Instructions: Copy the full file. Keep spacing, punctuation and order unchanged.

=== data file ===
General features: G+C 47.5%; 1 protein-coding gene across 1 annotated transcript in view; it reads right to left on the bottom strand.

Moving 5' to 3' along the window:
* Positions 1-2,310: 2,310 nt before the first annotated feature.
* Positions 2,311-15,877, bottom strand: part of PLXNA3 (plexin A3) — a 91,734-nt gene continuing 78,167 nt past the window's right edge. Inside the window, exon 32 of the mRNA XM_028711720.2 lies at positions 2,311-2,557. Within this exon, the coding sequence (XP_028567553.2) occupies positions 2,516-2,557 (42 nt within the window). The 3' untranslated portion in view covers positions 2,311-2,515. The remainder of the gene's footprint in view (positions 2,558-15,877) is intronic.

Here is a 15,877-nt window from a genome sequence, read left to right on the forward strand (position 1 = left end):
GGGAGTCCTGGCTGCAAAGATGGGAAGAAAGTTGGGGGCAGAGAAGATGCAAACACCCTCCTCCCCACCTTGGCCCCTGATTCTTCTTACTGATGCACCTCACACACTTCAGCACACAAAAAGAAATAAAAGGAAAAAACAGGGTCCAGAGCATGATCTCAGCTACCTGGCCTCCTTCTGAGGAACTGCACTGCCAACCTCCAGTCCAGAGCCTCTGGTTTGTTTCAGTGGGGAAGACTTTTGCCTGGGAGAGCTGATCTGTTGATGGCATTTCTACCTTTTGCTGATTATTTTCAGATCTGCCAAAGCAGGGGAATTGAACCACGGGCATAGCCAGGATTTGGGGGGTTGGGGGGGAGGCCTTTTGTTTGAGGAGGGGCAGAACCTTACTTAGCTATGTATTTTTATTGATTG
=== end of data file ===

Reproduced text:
General features: G+C 47.5%; 1 protein-coding gene across 1 annotated transcript in view; it reads right to left on the bottom strand.

Moving 5' to 3' along the window:
* Positions 1-2,310: 2,310 nt before the first annotated feature.
* Positions 2,311-15,877, bottom strand: part of PLXNA3 (plexin A3) — a 91,734-nt gene continuing 78,167 nt past the window's right edge. Inside the window, exon 32 of the mRNA XM_028711720.2 lies at positions 2,311-2,557. Within this exon, the coding sequence (XP_028567553.2) occupies positions 2,516-2,557 (42 nt within the window). The 3' untranslated portion in view covers positions 2,311-2,515. The remainder of the gene's footprint in view (positions 2,558-15,877) is intronic.

Here is a 15,877-nt window from a genome sequence, read left to right on the forward strand (position 1 = left end):
GGGAGTCCTGGCTGCAAAGATGGGAAGAAAGTTGGGGGCAGAGAAGATGCAAACACCCTCCTCCCCACCTTGGCCCCTGATTCTTCTTACTGATGCACCTCACACACTTCAGCACACAAAAAGAAATAAAAGGAAAAAACAGGGTCCAGAGCATGATCTCAGCTACCTGGCCTCCTTCTGAGGAACTGCACTGCCAACCTCCAGTCCAGAGCCTCTGGTTTGTTTCAGTGGGGAAGACTTTTGCCTGGGAGAGCTGATCTGTTGATGGCATTTCTACCTTTTGCTGATTATTTTCAGATCTGCCAAAGCAGGGGAATTGAACCACGGGCATAGCCAGGATTTGGGGGGTTGGGGGGGAGGCCTTTTGTTTGAGGAGGGGCAGAACCTTACTTAGCTATGTATTTTTATTGATTG